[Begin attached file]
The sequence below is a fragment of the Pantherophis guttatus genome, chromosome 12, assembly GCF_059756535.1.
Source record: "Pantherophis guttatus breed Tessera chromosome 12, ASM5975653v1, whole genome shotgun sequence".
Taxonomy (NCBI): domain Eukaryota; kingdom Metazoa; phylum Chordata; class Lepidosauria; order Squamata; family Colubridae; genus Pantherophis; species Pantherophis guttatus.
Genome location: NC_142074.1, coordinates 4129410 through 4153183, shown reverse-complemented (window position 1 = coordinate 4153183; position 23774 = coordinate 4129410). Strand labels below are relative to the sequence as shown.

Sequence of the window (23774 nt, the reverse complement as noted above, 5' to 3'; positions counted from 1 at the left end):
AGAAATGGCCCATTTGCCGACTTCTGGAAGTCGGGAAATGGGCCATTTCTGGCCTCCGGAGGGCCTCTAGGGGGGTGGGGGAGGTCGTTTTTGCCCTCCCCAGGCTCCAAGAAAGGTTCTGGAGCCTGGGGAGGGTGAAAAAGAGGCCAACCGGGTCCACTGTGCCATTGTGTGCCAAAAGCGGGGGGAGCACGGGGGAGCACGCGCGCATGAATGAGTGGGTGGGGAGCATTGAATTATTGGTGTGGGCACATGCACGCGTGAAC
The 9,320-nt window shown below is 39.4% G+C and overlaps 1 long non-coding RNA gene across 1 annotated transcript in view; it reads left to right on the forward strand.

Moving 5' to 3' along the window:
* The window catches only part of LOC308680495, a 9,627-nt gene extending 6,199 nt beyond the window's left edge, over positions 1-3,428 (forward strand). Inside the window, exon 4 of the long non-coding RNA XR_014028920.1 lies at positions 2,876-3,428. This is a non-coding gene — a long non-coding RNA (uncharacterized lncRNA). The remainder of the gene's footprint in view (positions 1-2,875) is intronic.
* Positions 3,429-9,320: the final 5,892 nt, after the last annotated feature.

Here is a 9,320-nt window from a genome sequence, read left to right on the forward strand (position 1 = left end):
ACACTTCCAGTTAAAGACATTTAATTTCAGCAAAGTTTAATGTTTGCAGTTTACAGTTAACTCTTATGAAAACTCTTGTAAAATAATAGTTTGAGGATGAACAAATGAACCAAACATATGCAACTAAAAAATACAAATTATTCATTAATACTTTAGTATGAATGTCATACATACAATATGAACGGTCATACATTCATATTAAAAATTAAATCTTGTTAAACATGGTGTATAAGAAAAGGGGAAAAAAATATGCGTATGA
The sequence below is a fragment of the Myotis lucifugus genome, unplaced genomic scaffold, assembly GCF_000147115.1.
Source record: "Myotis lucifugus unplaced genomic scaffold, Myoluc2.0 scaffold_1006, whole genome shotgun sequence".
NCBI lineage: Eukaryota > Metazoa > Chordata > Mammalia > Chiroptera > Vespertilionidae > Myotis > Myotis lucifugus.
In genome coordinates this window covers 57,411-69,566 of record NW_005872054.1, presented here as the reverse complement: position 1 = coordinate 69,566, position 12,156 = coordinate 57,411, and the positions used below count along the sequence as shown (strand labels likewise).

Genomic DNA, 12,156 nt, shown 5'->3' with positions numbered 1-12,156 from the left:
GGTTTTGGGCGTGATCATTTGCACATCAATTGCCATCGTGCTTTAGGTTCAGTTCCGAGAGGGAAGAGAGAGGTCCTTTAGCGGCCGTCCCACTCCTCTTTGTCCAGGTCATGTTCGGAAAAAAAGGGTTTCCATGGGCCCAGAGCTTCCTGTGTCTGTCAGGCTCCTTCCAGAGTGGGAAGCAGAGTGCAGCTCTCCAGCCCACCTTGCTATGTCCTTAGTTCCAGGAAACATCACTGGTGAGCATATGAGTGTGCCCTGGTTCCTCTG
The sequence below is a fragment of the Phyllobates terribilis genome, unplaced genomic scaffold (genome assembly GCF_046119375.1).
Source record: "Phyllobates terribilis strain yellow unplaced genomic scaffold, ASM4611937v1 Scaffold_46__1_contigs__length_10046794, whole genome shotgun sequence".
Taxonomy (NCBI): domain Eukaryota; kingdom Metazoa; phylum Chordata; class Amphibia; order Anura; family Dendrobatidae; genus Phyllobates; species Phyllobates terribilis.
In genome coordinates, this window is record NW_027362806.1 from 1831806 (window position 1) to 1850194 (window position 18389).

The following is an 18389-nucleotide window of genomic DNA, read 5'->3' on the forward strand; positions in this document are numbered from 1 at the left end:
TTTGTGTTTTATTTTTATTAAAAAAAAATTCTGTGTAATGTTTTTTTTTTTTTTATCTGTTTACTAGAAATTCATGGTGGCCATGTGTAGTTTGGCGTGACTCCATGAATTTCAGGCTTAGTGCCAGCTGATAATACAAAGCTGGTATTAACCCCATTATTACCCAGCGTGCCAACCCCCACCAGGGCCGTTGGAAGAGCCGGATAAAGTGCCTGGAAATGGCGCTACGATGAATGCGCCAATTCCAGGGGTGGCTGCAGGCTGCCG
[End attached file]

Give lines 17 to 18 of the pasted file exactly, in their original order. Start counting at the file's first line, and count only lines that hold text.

Genomic DNA, 12,156 nt, shown 5'->3' with positions numbered 1-12,156 from the left:
GGTTTTGGGCGTGATCATTTGCACATCAATTGCCATCGTGCTTTAGGTTCAGTTCCGAGAGGGAAGAGAGAGGTCCTTTAGCGGCCGTCCCACTCCTCTTTGTCCAGGTCATGTTCGGAAAAAAAGGGTTTCCATGGGCCCAGAGCTTCCTGTGTCTGTCAGGCTCCTTCCAGAGTGGGAAGCAGAGTGCAGCTCTCCAGCCCACCTTGCTATGTCCTTAGTTCCAGGAAACATCACTGGTGAGCATATGAGTGTGCCCTGGTTCCTCTG